It has long been known that relatively high-dose ionising radiation exposure (> 1 Gy) can induce cataract, but there has been no evidence that this occurs at low doses (< 100 mGy). To assess low-dose risk, participants from the US Radiologic Technologists Study, a large, prospective cohort, were followed from date of mailed questionnaire survey completed during 1994-1998 to the earliest of self-reported diagnosis of cataract/cataract surgery, cancer other than non-melanoma skin, or date of last survey (up to end 2014). Cox proportional hazards models with age as timescale were used, adjusted for a priori selected cataract risk factors (diabetes, body mass index, smoking history, race, sex, birth year, cumulative UVB radiant exposure). 12,336 out of 67,246 eligible technologists reported a history of diagnosis of cataract during 832,479 person years of follow-up, and 5509 from 67,709 eligible technologists reported undergoing cataract surgery with 888,420 person years of follow-up. The mean cumulative estimated 5-year lagged eye-lens absorbed dose from occupational radiation exposures was 55.7 mGy (interquartile range 23.6-69.0 mGy). Five-year lagged occupational radiation exposure was strongly associated with self-reported cataract, with an excess hazard ratio/mGy of 0.69 × 10-3 (95% CI 0.27 × 10-3 to 1.16 × 10-3, p < 0.001). Cataract risk remained statistically significant (p = 0.030) when analysis was restricted to < 100 mGy cumulative occupational radiation exposure to the eye lens. A non-significantly increased excess hazard ratio/mGy of 0.34 × 10-3 (95% CI - 0.19 × 10-3 to 0.97 × 10-3, p = 0.221) was observed for cataract surgery. Our results suggest that there is excess risk for cataract associated with radiation exposure from low-dose and low dose-rate occupational exposures.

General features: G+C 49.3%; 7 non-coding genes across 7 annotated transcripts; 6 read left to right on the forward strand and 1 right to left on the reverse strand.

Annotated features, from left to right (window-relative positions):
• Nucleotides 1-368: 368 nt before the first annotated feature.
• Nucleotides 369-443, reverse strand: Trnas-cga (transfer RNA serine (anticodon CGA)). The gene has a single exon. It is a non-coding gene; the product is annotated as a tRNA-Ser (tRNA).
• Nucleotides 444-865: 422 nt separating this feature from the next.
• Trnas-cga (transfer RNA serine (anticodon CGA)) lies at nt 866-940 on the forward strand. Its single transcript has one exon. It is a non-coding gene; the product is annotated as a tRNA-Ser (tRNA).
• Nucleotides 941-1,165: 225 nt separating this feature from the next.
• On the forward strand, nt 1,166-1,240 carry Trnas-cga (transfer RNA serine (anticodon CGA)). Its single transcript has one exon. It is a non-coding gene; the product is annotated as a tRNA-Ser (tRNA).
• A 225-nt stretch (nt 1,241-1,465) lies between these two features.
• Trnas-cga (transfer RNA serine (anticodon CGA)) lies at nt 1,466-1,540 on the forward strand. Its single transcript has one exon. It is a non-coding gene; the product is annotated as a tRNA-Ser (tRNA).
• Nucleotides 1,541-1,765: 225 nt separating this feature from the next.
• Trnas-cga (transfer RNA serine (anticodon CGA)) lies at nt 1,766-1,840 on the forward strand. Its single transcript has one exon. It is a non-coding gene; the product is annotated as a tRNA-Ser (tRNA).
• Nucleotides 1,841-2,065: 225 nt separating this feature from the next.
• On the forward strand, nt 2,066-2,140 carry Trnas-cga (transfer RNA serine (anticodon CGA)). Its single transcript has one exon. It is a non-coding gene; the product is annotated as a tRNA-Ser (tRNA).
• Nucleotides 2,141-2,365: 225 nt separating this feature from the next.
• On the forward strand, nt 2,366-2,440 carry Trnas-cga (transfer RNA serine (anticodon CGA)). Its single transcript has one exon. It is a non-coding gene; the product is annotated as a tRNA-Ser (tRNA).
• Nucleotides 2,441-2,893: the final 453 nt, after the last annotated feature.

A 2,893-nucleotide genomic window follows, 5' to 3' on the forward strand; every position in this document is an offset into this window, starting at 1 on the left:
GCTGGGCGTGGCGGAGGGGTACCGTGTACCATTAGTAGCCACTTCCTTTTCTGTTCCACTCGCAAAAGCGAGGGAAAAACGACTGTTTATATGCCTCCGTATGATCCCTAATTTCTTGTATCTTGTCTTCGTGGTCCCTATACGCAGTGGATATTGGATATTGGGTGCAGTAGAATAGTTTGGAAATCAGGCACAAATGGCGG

Keywords: Cataract; Cataract surgery; Diabetes; Ionising radiation; Low dose rate; Questionnaire-based assessment; Threshold; Tissue reaction effects.